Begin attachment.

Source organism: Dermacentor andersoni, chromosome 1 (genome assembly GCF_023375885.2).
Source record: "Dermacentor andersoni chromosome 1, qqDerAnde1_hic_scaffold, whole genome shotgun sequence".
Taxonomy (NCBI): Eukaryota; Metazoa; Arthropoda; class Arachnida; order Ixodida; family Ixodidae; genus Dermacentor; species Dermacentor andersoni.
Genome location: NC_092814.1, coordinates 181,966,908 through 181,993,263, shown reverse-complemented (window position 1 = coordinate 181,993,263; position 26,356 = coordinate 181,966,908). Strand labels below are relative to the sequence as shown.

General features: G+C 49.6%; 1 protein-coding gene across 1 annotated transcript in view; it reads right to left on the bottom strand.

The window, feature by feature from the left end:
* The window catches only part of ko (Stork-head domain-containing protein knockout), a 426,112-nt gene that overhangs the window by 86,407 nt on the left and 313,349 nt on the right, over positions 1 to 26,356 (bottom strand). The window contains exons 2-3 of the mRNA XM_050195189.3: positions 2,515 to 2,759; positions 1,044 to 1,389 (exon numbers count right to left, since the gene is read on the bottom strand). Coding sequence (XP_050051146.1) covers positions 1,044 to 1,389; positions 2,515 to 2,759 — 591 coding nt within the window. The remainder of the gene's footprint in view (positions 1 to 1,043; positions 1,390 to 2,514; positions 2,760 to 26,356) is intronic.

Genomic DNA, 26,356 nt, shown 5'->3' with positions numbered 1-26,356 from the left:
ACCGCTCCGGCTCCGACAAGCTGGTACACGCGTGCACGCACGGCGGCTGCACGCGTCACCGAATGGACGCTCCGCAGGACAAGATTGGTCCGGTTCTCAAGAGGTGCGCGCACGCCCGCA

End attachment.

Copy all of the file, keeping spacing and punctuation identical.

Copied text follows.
Source organism: Dermacentor andersoni, chromosome 1 (genome assembly GCF_023375885.2).
Source record: "Dermacentor andersoni chromosome 1, qqDerAnde1_hic_scaffold, whole genome shotgun sequence".
Taxonomy (NCBI): Eukaryota; Metazoa; Arthropoda; class Arachnida; order Ixodida; family Ixodidae; genus Dermacentor; species Dermacentor andersoni.
Genome location: NC_092814.1, coordinates 181,966,908 through 181,993,263, shown reverse-complemented (window position 1 = coordinate 181,993,263; position 26,356 = coordinate 181,966,908). Strand labels below are relative to the sequence as shown.

General features: G+C 49.6%; 1 protein-coding gene across 1 annotated transcript in view; it reads right to left on the bottom strand.

The window, feature by feature from the left end:
* The window catches only part of ko (Stork-head domain-containing protein knockout), a 426,112-nt gene that overhangs the window by 86,407 nt on the left and 313,349 nt on the right, over positions 1 to 26,356 (bottom strand). The window contains exons 2-3 of the mRNA XM_050195189.3: positions 2,515 to 2,759; positions 1,044 to 1,389 (exon numbers count right to left, since the gene is read on the bottom strand). Coding sequence (XP_050051146.1) covers positions 1,044 to 1,389; positions 2,515 to 2,759 — 591 coding nt within the window. The remainder of the gene's footprint in view (positions 1 to 1,043; positions 1,390 to 2,514; positions 2,760 to 26,356) is intronic.

Genomic DNA, 26,356 nt, shown 5'->3' with positions numbered 1-26,356 from the left:
ACCGCTCCGGCTCCGACAAGCTGGTACACGCGTGCACGCACGGCGGCTGCACGCGTCACCGAATGGACGCTCCGCAGGACAAGATTGGTCCGGTTCTCAAGAGGTGCGCGCACGCCCGCA